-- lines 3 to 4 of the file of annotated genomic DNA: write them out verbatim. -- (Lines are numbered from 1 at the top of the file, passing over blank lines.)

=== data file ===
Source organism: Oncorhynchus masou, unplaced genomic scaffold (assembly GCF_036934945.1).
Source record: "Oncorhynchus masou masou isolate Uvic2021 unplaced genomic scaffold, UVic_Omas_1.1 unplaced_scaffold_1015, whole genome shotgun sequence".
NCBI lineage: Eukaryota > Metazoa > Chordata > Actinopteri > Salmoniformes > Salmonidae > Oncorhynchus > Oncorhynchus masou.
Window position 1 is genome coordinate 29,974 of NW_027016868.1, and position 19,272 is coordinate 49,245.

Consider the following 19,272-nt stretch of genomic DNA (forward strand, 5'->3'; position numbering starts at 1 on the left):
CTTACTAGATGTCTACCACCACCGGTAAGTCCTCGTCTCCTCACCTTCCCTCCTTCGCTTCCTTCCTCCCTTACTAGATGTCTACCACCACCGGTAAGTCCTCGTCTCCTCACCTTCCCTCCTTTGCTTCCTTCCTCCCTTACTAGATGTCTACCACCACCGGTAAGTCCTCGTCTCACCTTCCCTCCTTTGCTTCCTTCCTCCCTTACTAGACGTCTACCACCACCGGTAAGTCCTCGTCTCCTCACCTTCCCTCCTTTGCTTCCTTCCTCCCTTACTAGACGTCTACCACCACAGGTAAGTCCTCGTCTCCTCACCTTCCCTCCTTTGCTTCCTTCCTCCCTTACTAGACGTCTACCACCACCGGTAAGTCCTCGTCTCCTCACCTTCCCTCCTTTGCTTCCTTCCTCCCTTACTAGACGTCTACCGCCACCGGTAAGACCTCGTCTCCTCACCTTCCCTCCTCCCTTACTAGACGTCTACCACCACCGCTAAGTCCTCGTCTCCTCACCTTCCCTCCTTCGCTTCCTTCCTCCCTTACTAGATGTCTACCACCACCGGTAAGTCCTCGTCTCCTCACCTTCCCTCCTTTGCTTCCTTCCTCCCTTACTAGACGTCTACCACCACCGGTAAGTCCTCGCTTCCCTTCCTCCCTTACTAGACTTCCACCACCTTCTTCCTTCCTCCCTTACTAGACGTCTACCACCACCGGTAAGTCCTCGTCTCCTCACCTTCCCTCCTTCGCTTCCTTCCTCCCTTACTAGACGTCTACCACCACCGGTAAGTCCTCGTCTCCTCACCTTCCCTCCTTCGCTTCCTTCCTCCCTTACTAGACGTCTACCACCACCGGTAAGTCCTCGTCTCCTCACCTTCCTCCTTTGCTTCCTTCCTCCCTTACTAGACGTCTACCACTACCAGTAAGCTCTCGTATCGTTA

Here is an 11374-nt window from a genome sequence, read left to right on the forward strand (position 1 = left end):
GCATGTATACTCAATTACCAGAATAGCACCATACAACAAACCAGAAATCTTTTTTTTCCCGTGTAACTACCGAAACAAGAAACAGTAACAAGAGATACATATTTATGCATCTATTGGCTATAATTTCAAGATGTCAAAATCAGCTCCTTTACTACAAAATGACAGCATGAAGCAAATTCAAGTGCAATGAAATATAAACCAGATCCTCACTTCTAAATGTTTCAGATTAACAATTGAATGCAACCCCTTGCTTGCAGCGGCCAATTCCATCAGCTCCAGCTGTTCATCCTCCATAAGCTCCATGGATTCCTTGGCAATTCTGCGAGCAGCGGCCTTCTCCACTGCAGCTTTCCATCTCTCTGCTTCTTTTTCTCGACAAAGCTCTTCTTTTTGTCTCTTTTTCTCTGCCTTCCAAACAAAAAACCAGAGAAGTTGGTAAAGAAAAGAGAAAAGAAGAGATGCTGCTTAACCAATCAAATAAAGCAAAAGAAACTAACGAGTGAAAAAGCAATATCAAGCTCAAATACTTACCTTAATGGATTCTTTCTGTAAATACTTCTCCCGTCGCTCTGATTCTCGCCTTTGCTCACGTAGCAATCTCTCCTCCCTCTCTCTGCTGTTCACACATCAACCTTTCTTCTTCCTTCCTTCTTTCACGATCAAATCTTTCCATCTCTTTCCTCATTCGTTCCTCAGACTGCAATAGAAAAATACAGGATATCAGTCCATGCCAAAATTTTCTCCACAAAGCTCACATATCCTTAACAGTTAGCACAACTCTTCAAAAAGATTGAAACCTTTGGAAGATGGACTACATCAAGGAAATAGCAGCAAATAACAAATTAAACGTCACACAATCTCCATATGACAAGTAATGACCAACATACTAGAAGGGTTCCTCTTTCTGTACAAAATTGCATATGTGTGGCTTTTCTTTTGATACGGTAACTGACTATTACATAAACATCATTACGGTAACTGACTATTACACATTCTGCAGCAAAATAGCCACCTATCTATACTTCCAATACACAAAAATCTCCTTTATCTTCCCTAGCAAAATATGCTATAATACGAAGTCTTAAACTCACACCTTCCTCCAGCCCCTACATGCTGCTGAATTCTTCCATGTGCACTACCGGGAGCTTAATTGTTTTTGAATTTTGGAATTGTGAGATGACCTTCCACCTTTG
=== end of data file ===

NCBI lineage: Eukaryota > Metazoa > Chordata > Actinopteri > Salmoniformes > Salmonidae > Oncorhynchus > Oncorhynchus masou.
Window position 1 is genome coordinate 29,974 of NW_027016868.1, and position 19,272 is coordinate 49,245.